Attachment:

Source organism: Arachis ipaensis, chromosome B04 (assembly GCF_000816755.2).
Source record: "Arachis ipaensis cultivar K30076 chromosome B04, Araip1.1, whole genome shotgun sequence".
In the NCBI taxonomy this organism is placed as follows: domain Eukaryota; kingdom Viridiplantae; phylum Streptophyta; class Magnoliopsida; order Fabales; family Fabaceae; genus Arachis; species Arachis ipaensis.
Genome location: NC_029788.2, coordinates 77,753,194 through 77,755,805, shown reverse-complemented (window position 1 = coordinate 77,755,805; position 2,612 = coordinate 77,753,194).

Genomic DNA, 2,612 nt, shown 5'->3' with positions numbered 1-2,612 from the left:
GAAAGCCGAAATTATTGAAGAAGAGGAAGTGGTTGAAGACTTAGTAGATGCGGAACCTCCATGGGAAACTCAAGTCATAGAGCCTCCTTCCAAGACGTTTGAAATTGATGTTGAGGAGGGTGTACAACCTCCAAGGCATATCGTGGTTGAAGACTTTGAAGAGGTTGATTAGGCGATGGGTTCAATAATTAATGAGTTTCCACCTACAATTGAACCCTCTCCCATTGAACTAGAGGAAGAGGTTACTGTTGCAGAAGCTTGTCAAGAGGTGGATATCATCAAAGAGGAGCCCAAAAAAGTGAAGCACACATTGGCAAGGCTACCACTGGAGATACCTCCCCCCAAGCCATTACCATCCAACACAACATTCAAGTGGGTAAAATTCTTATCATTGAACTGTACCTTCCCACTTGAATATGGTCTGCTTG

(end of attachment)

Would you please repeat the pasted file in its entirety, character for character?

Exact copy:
Source organism: Arachis ipaensis, chromosome B04 (assembly GCF_000816755.2).
Source record: "Arachis ipaensis cultivar K30076 chromosome B04, Araip1.1, whole genome shotgun sequence".
In the NCBI taxonomy this organism is placed as follows: domain Eukaryota; kingdom Viridiplantae; phylum Streptophyta; class Magnoliopsida; order Fabales; family Fabaceae; genus Arachis; species Arachis ipaensis.
Genome location: NC_029788.2, coordinates 77,753,194 through 77,755,805, shown reverse-complemented (window position 1 = coordinate 77,755,805; position 2,612 = coordinate 77,753,194).

Genomic DNA, 2,612 nt, shown 5'->3' with positions numbered 1-2,612 from the left:
GAAAGCCGAAATTATTGAAGAAGAGGAAGTGGTTGAAGACTTAGTAGATGCGGAACCTCCATGGGAAACTCAAGTCATAGAGCCTCCTTCCAAGACGTTTGAAATTGATGTTGAGGAGGGTGTACAACCTCCAAGGCATATCGTGGTTGAAGACTTTGAAGAGGTTGATTAGGCGATGGGTTCAATAATTAATGAGTTTCCACCTACAATTGAACCCTCTCCCATTGAACTAGAGGAAGAGGTTACTGTTGCAGAAGCTTGTCAAGAGGTGGATATCATCAAAGAGGAGCCCAAAAAAGTGAAGCACACATTGGCAAGGCTACCACTGGAGATACCTCCCCCCAAGCCATTACCATCCAACACAACATTCAAGTGGGTAAAATTCTTATCATTGAACTGTACCTTCCCACTTGAATATGGTCTGCTTG